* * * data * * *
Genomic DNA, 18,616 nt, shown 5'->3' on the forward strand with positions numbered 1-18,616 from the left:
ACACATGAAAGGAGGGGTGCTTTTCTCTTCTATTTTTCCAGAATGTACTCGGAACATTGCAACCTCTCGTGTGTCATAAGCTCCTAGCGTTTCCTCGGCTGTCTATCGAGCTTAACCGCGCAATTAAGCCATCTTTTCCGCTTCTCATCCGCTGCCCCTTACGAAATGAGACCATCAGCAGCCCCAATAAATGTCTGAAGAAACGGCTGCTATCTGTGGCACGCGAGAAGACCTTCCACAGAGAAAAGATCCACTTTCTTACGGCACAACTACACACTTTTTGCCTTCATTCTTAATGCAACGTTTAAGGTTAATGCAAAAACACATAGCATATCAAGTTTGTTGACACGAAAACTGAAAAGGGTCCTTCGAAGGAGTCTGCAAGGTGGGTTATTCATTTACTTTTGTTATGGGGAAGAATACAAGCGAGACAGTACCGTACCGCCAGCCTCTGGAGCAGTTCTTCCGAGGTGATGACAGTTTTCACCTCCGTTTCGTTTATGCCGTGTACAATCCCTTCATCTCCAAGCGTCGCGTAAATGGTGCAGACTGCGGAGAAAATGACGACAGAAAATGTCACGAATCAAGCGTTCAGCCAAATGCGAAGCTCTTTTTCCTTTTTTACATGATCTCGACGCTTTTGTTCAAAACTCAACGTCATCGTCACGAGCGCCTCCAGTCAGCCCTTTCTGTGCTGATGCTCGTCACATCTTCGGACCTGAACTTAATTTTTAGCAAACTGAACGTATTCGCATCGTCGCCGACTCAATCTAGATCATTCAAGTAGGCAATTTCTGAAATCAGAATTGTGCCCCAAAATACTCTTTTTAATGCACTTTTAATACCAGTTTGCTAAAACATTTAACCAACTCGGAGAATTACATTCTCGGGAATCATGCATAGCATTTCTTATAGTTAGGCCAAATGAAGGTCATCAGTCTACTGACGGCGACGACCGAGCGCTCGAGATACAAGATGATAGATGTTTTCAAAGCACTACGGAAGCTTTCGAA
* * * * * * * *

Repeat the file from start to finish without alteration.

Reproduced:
Genomic DNA, 18,616 nt, shown 5'->3' on the forward strand with positions numbered 1-18,616 from the left:
ACACATGAAAGGAGGGGTGCTTTTCTCTTCTATTTTTCCAGAATGTACTCGGAACATTGCAACCTCTCGTGTGTCATAAGCTCCTAGCGTTTCCTCGGCTGTCTATCGAGCTTAACCGCGCAATTAAGCCATCTTTTCCGCTTCTCATCCGCTGCCCCTTACGAAATGAGACCATCAGCAGCCCCAATAAATGTCTGAAGAAACGGCTGCTATCTGTGGCACGCGAGAAGACCTTCCACAGAGAAAAGATCCACTTTCTTACGGCACAACTACACACTTTTTGCCTTCATTCTTAATGCAACGTTTAAGGTTAATGCAAAAACACATAGCATATCAAGTTTGTTGACACGAAAACTGAAAAGGGTCCTTCGAAGGAGTCTGCAAGGTGGGTTATTCATTTACTTTTGTTATGGGGAAGAATACAAGCGAGACAGTACCGTACCGCCAGCCTCTGGAGCAGTTCTTCCGAGGTGATGACAGTTTTCACCTCCGTTTCGTTTATGCCGTGTACAATCCCTTCATCTCCAAGCGTCGCGTAAATGGTGCAGACTGCGGAGAAAATGACGACAGAAAATGTCACGAATCAAGCGTTCAGCCAAATGCGAAGCTCTTTTTCCTTTTTTACATGATCTCGACGCTTTTGTTCAAAACTCAACGTCATCGTCACGAGCGCCTCCAGTCAGCCCTTTCTGTGCTGATGCTCGTCACATCTTCGGACCTGAACTTAATTTTTAGCAAACTGAACGTATTCGCATCGTCGCCGACTCAATCTAGATCATTCAAGTAGGCAATTTCTGAAATCAGAATTGTGCCCCAAAATACTCTTTTTAATGCACTTTTAATACCAGTTTGCTAAAACATTTAACCAACTCGGAGAATTACATTCTCGGGAATCATGCATAGCATTTCTTATAGTTAGGCCAAATGAAGGTCATCAGTCTACTGACGGCGACGACCGAGCGCTCGAGATACAAGATGATAGATGTTTTCAAAGCACTACGGAAGCTTTCGAA